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    The Charlottesville City Council appears on its way to overturning a ruling by its Board of Architectural Review and will instead let a developer demolish the aptly named Stone House near the University of Virginia. The effort stopped short of a vote at Monday’s council meeting, but a majori…

      Over the years, retired educator Ashby Kindler would read stories about the Hatton Ferry with a mix of amusement and consternation. The frequent refrain that the man-powered James River crossing near Scottsville was America’s last poled ferry stuck in her craw, so she finally decided to speak up.

      For Thomas Jefferson’s 280th birthday on Thursday, Monticello hosted a full morning of festivities on the mountaintop that honored tradition and highlighted the Founding Father’s philosophy that our liberty depends on the “freedom of the press, and that cannot be limited without being lost,”…

      When the historic Fife mansion and grounds hit the real estate market in early March, one Charlottesville resident took a particular interest. Veteran museum creator Peter McFarren says the historic house and its 5.2-acre grounds along Cherry Avenue would be ideal for the cultural center he …

      Nearly two years after the city of Charlottesville declared the stretch of Fourth Street between West Main Street and Preston Avenue a Black History Pathway in 2021, the community had the opportunity to celebrate the honorary designation on Saturday.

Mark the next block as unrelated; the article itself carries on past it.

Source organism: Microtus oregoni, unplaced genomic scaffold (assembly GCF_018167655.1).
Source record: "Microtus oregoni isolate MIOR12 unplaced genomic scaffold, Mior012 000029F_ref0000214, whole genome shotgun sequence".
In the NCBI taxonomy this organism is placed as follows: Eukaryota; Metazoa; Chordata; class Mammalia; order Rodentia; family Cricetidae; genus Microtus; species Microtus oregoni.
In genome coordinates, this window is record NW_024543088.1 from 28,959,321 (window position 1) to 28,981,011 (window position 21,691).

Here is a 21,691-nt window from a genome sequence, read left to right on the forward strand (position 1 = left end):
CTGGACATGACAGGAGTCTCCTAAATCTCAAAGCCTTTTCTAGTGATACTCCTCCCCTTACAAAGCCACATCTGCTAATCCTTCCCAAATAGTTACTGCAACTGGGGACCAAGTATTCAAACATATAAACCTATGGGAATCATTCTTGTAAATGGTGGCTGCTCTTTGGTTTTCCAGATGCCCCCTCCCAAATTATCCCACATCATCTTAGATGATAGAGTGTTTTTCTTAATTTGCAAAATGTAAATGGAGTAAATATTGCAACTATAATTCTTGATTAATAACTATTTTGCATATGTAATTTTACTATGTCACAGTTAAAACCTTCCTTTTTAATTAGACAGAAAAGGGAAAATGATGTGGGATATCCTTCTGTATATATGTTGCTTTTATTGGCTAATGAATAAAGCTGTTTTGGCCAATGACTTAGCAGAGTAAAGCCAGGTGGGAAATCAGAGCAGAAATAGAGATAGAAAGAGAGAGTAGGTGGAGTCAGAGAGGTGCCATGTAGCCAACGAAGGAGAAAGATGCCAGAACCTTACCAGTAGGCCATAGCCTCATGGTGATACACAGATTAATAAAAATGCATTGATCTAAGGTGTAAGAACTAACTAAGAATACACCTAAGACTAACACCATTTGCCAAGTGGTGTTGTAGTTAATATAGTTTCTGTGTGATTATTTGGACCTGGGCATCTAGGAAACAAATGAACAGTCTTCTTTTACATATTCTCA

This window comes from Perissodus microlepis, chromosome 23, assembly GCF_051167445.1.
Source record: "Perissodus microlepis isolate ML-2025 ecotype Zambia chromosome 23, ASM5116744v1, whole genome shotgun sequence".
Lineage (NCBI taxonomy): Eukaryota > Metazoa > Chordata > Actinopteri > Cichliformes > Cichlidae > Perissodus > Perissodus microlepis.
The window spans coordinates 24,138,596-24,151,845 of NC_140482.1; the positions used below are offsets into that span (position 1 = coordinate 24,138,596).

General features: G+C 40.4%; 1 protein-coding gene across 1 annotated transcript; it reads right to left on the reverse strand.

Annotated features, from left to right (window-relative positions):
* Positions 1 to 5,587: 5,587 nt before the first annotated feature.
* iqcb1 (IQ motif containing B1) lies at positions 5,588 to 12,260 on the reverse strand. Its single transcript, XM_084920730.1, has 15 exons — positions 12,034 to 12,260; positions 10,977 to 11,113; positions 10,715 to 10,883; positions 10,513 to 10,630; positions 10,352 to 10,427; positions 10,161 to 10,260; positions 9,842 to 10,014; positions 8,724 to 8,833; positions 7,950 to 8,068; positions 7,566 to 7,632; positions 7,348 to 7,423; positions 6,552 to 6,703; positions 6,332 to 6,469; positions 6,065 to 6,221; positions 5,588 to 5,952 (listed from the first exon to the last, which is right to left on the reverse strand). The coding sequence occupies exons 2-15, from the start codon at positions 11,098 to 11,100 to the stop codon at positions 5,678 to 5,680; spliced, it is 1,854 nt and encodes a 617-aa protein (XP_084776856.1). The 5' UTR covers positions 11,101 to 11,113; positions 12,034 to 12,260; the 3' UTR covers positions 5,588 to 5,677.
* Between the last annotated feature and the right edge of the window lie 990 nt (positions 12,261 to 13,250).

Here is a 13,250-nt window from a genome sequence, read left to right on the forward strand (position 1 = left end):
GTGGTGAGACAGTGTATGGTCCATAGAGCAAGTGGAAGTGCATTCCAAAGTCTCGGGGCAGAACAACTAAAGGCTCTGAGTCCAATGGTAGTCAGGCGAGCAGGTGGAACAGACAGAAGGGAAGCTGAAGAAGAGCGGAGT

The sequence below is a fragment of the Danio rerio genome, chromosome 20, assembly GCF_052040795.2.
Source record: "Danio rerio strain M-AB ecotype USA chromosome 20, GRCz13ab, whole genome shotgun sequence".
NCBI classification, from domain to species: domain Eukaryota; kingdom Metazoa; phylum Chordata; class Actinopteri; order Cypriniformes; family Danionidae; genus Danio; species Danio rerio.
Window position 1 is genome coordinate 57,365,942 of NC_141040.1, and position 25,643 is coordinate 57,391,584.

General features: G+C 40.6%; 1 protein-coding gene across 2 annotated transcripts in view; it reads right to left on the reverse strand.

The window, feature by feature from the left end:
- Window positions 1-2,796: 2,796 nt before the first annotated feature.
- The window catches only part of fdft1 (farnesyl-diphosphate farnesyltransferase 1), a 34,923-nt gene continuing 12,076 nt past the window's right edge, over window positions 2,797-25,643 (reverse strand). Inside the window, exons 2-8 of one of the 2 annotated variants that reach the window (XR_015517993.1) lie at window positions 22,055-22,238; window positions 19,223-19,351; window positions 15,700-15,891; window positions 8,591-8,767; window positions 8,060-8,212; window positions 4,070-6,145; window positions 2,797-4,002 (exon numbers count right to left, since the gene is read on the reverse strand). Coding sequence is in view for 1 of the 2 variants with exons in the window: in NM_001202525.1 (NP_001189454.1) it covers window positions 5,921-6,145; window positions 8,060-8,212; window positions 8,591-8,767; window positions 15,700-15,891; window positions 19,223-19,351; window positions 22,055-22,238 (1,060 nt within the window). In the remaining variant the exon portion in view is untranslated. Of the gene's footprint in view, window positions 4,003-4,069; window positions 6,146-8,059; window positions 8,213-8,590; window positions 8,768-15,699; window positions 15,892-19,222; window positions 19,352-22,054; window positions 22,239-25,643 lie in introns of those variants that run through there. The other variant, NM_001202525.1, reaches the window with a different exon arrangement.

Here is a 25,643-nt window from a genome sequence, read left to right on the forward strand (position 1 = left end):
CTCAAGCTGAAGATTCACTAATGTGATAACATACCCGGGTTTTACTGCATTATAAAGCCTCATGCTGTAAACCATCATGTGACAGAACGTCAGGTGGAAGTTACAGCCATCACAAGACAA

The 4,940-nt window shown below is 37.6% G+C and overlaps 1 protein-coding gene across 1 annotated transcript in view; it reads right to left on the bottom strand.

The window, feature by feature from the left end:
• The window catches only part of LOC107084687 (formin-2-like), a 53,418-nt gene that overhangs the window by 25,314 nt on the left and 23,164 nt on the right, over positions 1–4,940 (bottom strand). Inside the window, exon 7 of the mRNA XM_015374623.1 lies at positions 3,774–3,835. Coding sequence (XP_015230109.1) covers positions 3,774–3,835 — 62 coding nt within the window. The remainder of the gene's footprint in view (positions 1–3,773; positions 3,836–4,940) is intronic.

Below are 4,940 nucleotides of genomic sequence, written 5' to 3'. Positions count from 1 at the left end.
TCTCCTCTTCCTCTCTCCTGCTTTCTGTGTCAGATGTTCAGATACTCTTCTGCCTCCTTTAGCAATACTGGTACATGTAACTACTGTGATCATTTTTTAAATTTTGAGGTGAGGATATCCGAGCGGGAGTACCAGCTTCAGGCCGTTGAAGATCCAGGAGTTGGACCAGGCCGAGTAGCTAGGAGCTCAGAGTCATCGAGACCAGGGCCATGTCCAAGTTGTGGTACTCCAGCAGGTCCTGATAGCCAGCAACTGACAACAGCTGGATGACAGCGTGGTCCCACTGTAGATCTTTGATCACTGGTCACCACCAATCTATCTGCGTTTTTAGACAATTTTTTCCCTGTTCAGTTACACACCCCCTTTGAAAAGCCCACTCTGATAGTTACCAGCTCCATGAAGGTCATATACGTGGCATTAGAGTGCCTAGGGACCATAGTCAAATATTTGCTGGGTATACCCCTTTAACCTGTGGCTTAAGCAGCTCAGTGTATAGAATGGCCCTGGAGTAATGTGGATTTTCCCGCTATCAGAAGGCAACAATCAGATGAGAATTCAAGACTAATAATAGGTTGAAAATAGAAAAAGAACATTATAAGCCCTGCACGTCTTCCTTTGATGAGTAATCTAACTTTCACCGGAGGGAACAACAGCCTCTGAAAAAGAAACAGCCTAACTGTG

In 1959, Australian country singer Geoff Mack penned the original lyrics to the often-covered classic, “I’ve Been Everywhere.” If he had ever met longtime Orange County Review co-owner, editor and photographer Duff Green, Mack might have felt obligated to amend that statement.


      The Montpelier Foundation has been awarded a $5.8 million grant by the Mellon Foundation which will allow it to construct a memorial to the nation’s “invisible founders” – those persons enslaved at Montpelier and elsewhere whose contributions significantly contributed to the intellectual, ec…

      The archaeologists working the yard of the Swan Tavern, an 18th century watering hole by Court Square that has long since been demolished, were worried that a 20th century parking lot might have erased history. They are ecstatic to have learned they were wrong; as many as 10,000 pieces of ceramics have been found.

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